(a) Heatmaps of aggregated GEP profiles for each biological replicate of the Hrvatin et al. (2018) data, derived by summing the GEP usage vectors for all cells from a replicate. We plot the GEP profiles normalized to sum to one for each replicate (row) in the left panel or to sum to one for each GEP (column) in the right panel. The left panel contrasts the composition of the replicates while the right panels visualizes which replicates contributed most to each GEP. We use yellow arrows to highlight the usage of the depolarization-induced GEPs (ERP, LRP-S, and LRP-D) in replicates of mice treated with the stimulus condition (replicate names ending in _1 hr or _4 hr denoting the 1 hr or 4 hr treatments, respectively). For all heatmaps, rows are ordered by hierarchical clustering of the row-normalized matrix using the cosine metric and average linkage method. (b) The same as (a) but for the Quadrato et al. (2017) organoid data. We use yellow arrows to highlight the variability corresponding to the bioreactor from which the organoids derived (indicated in the beginning of the name).

https://doi.org/10.7554/eLife.43803.025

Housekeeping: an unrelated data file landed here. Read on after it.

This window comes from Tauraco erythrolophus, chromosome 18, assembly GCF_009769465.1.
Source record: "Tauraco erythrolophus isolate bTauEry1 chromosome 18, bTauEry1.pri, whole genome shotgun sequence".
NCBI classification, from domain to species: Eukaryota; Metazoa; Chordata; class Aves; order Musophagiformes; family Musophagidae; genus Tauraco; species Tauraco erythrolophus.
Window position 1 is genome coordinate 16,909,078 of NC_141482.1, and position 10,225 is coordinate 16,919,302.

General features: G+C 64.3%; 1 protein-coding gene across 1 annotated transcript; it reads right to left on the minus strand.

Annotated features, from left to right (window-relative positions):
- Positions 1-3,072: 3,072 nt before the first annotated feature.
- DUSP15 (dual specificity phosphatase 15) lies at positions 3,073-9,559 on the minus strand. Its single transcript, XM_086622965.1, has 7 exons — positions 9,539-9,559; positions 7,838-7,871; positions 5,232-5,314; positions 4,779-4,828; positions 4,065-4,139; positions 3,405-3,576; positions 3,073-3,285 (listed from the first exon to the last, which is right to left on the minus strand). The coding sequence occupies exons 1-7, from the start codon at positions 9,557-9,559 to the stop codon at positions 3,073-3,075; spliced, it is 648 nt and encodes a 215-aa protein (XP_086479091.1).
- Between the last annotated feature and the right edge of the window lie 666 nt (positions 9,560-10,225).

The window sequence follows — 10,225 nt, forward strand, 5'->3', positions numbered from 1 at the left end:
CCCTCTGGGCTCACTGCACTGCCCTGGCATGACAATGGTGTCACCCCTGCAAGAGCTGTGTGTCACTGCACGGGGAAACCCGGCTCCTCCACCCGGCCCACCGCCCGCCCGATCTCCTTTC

Figure 5—figure supplement 2
Comparison of cNMF usages with the published cell-type clusters from Baron et al. (2016).

Box and whisker plot of the usage of each GEP (column) in cells of each cluster from Baron et al. (2016) (rows) stratified by the donor of origin of each cell (hue). Boxes represent interquartile range, whiskers represent 5th and 95th percentiles.

https://doi.org/10.7554/eLife.43803.026
Author response image 1
Genes that are differentially expressed between donors in Baron et al., 2016.

We performed differential expression analysis comparing gene expression between cells derived from each donor using ordinary least squares regression of donor dummy variables on log10 TPM expression values. We did this separately for cells assigned to the acinar, α, and β cells clusters from Baron et al., 2016. Shown above are the regression coefficients for the 20 genes with the most significant batch-effect for each cell-type, as ranked by the F-test P-value. While some signals are common across cell-types, others show marked variation between cell-types.

Author response image 2
Variance explained by cNMF and PCA.

Variance explained by the cNMF solutions presented in the manuscript and Principal Components with the same K as was used for cNMF. Explained variance is calculated for the input matrix used for cNMF (2000 most over-dispersed genes, variance normalized).

Data availability